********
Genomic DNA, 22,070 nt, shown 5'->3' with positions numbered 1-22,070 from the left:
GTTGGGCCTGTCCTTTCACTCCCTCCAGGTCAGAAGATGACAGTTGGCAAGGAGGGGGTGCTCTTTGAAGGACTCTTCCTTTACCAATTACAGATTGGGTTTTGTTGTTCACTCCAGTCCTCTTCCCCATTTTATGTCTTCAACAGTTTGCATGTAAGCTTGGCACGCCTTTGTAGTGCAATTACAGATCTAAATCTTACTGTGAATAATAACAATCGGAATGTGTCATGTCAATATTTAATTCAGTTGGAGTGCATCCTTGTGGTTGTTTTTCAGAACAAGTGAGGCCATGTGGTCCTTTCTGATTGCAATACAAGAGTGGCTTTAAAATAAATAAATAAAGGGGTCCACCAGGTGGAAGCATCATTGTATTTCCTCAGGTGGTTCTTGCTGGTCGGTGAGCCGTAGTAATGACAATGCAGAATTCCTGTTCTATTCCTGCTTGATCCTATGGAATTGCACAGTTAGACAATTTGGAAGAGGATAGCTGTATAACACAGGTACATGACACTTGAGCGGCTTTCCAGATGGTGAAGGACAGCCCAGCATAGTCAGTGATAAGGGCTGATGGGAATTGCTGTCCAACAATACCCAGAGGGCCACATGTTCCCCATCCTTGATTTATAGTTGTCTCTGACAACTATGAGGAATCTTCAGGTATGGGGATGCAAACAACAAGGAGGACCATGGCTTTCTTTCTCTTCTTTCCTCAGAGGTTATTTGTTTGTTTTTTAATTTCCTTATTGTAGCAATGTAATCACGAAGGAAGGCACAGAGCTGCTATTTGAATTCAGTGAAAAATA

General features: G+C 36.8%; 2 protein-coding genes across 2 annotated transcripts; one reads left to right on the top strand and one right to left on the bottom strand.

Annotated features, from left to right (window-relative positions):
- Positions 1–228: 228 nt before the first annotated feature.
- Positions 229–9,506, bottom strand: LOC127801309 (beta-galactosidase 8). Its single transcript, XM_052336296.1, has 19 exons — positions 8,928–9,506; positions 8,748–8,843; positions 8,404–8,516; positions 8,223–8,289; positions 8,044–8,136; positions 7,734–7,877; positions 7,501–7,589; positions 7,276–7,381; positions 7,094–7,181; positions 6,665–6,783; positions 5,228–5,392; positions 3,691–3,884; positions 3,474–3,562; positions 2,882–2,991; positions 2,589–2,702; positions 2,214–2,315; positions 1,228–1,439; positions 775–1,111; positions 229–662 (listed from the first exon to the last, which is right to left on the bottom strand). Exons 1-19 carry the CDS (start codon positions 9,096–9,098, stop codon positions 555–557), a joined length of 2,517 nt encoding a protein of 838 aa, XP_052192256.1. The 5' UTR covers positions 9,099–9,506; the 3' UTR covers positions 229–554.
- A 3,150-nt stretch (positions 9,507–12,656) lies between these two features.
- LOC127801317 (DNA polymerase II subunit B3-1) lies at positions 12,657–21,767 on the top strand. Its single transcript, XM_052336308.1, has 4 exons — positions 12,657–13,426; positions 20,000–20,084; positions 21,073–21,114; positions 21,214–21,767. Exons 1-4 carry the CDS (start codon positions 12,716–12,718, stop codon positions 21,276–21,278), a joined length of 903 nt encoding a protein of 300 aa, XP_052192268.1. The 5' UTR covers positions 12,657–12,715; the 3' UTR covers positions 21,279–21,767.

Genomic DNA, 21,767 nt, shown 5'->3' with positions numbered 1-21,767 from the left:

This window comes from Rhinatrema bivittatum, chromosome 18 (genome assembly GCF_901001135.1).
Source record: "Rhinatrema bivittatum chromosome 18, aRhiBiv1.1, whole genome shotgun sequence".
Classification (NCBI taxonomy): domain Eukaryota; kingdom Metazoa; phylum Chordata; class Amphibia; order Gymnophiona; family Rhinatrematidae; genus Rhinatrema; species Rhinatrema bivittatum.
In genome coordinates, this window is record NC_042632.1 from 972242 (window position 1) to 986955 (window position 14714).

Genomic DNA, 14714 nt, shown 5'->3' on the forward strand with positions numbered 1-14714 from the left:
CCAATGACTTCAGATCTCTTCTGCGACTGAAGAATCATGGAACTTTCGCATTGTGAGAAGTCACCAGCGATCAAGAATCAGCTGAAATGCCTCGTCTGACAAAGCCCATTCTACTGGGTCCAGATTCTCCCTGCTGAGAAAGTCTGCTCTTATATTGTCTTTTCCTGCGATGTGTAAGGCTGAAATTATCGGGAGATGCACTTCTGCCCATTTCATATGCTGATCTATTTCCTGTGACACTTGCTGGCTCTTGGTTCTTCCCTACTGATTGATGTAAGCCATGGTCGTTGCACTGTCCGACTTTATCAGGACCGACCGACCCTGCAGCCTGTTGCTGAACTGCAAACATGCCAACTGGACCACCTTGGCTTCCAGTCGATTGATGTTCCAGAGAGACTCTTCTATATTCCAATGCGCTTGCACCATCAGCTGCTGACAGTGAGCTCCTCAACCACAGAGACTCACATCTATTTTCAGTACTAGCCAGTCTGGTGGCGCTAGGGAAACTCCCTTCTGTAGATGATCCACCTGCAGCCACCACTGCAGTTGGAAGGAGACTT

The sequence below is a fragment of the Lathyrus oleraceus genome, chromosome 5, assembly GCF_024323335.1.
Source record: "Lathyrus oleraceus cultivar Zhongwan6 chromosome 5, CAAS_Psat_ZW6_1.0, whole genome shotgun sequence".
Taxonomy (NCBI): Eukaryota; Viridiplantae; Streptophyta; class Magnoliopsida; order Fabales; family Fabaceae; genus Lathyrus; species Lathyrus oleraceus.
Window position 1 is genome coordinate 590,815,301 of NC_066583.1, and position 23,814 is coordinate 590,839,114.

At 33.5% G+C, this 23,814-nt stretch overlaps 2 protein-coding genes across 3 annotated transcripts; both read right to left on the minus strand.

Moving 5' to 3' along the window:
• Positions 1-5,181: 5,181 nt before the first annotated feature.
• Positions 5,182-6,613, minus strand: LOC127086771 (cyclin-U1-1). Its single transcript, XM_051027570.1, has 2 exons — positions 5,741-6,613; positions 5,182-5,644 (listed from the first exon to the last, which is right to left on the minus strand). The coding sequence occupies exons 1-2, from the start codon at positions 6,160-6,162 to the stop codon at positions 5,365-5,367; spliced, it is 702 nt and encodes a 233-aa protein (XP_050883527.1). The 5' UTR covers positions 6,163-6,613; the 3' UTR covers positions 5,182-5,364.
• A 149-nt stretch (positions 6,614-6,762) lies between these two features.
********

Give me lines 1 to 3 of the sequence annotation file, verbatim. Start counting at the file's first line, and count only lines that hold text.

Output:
Genomic DNA, 22,070 nt, shown 5'->3' with positions numbered 1-22,070 from the left:
GTTGGGCCTGTCCTTTCACTCCCTCCAGGTCAGAAGATGACAGTTGGCAAGGAGGGGGTGCTCTTTGAAGGACTCTTCCTTTACCAATTACAGATTGGGTTTTGTTGTTCACTCCAGTCCTCTTCCCCATTTTATGTCTTCAACAGTTTGCATGTAAGCTTGGCACGCCTTTGTAGTGCAATTACAGATCTAAATCTTACTGTGAATAATAACAATCGGAATGTGTCATGTCAATATTTAATTCAGTTGGAGTGCATCCTTGTGGTTGTTTTTCAGAACAAGTGAGGCCATGTGGTCCTTTCTGATTGCAATACAAGAGTGGCTTTAAAATAAATAAATAAAGGGGTCCACCAGGTGGAAGCATCATTGTATTTCCTCAGGTGGTTCTTGCTGGTCGGTGAGCCGTAGTAATGACAATGCAGAATTCCTGTTCTATTCCTGCTTGATCCTATGGAATTGCACAGTTAGACAATTTGGAAGAGGATAGCTGTATAACACAGGTACATGACACTTGAGCGGCTTTCCAGATGGTGAAGGACAGCCCAGCATAGTCAGTGATAAGGGCTGATGGGAATTGCTGTCCAACAATACCCAGAGGGCCACATGTTCCCCATCCTTGATTTATAGTTGTCTCTGACAACTATGAGGAATCTTCAGGTATGGGGATGCAAACAACAAGGAGGACCATGGCTTTCTTTCTCTTCTTTCCTCAGAGGTTATTTGTTTGTTTTTTAATTTCCTTATTGTAGCAATGTAATCACGAAGGAAGGCACAGAGCTGCTATTTGAATTCAGTGAAAAATA

General features: G+C 36.8%; 2 protein-coding genes across 2 annotated transcripts; one reads left to right on the top strand and one right to left on the bottom strand.